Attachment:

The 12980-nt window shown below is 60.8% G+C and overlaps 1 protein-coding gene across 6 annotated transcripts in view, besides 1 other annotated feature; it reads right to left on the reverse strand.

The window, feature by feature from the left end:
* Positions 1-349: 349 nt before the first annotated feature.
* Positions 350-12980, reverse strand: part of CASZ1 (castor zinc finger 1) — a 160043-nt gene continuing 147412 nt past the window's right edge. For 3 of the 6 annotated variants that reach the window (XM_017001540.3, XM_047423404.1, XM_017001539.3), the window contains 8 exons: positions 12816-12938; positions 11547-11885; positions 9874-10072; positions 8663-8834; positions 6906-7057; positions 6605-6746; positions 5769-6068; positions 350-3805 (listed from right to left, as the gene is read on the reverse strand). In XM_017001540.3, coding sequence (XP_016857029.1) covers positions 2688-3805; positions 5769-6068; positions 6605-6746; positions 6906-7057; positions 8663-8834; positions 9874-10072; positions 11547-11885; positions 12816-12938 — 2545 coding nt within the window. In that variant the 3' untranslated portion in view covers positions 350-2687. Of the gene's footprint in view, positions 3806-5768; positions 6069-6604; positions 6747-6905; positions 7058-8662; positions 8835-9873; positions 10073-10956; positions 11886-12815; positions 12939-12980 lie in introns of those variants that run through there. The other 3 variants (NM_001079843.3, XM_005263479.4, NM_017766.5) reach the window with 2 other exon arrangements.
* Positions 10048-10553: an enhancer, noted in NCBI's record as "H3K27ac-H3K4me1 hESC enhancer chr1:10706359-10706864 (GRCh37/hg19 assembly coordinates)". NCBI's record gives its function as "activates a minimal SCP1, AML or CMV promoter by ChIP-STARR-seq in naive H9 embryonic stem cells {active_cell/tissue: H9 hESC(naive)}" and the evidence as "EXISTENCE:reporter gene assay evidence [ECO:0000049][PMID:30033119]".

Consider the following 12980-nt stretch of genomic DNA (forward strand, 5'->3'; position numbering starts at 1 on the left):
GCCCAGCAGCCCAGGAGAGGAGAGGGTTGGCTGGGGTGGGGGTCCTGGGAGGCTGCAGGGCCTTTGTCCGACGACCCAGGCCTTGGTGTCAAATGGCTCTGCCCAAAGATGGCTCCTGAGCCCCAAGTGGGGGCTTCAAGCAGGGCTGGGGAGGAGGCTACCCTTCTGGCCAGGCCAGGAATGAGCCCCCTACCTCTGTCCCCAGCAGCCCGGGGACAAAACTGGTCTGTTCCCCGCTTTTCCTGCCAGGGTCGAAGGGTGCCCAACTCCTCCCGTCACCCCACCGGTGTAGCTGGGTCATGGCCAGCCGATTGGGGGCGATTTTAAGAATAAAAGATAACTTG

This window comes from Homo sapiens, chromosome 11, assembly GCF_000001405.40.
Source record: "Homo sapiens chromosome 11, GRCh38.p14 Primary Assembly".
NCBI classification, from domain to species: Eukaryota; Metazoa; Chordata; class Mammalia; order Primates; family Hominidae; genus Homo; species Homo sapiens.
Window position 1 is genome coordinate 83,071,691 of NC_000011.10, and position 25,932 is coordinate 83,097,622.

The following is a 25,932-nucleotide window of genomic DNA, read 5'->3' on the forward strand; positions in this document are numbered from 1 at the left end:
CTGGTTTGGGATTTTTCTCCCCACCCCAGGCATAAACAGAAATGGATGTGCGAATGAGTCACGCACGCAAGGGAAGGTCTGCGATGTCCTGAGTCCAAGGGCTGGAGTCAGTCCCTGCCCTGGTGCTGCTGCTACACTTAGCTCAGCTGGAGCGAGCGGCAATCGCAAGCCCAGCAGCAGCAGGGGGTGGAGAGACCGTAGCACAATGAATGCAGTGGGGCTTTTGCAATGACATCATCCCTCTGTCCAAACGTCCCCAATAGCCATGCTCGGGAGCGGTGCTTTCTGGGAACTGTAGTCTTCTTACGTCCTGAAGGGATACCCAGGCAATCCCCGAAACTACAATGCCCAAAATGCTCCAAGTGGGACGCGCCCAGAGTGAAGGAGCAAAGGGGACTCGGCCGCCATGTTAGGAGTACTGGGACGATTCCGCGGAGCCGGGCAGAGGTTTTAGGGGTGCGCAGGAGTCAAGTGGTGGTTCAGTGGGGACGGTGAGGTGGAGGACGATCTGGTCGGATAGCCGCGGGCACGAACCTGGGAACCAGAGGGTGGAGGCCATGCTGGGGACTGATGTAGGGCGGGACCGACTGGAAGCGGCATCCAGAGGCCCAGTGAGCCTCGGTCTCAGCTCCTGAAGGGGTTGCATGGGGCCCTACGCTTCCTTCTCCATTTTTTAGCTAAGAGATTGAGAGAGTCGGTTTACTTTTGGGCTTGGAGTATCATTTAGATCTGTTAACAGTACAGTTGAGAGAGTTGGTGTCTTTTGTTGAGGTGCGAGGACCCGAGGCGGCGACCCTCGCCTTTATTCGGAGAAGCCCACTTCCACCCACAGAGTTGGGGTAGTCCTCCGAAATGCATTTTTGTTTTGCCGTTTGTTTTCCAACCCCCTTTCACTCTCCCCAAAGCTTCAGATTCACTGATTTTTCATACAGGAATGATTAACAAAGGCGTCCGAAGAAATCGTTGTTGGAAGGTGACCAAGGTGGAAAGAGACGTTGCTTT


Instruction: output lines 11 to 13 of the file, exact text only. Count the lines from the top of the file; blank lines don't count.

Window position 1 is genome coordinate 83,071,691 of NC_000011.10, and position 25,932 is coordinate 83,097,622.

The following is a 25,932-nucleotide window of genomic DNA, read 5'->3' on the forward strand; positions in this document are numbered from 1 at the left end:
CTGGTTTGGGATTTTTCTCCCCACCCCAGGCATAAACAGAAATGGATGTGCGAATGAGTCACGCACGCAAGGGAAGGTCTGCGATGTCCTGAGTCCAAGGGCTGGAGTCAGTCCCTGCCCTGGTGCTGCTGCTACACTTAGCTCAGCTGGAGCGAGCGGCAATCGCAAGCCCAGCAGCAGCAGGGGGTGGAGAGACCGTAGCACAATGAATGCAGTGGGGCTTTTGCAATGACATCATCCCTCTGTCCAAACGTCCCCAATAGCCATGCTCGGGAGCGGTGCTTTCTGGGAACTGTAGTCTTCTTACGTCCTGAAGGGATACCCAGGCAATCCCCGAAACTACAATGCCCAAAATGCTCCAAGTGGGACGCGCCCAGAGTGAAGGAGCAAAGGGGACTCGGCCGCCATGTTAGGAGTACTGGGACGATTCCGCGGAGCCGGGCAGAGGTTTTAGGGGTGCGCAGGAGTCAAGTGGTGGTTCAGTGGGGACGGTGAGGTGGAGGACGATCTGGTCGGATAGCCGCGGGCACGAACCTGGGAACCAGAGGGTGGAGGCCATGCTGGGGACTGATGTAGGGCGGGACCGACTGGAAGCGGCATCCAGAGGCCCAGTGAGCCTCGGTCTCAGCTCCTGAAGGGGTTGCATGGGGCCCTACGCTTCCTTCTCCATTTTTTAGCTAAGAGATTGAGAGAGTCGGTTTACTTTTGGGCTTGGAGTATCATTTAGATCTGTTAACAGTACAGTTGAGAGAGTTGGTGTCTTTTGTTGAGGTGCGAGGACCCGAGGCGGCGACCCTCGCCTTTATTCGGAGAAGCCCACTTCCACCCACAGAGTTGGGGTAGTCCTCCGAAATGCATTTTTGTTTTGCCGTTTGTTTTCCAACCCCCTTTCACTCTCCCCAAAGCTTCAGATTCACTGATTTTTCATACAGGAATGATTAACAAAGGCGTCCGAAGAAATCGTTGTTGGAAGGTGACCAAGGTGGAAAGAGACGTTGCTTT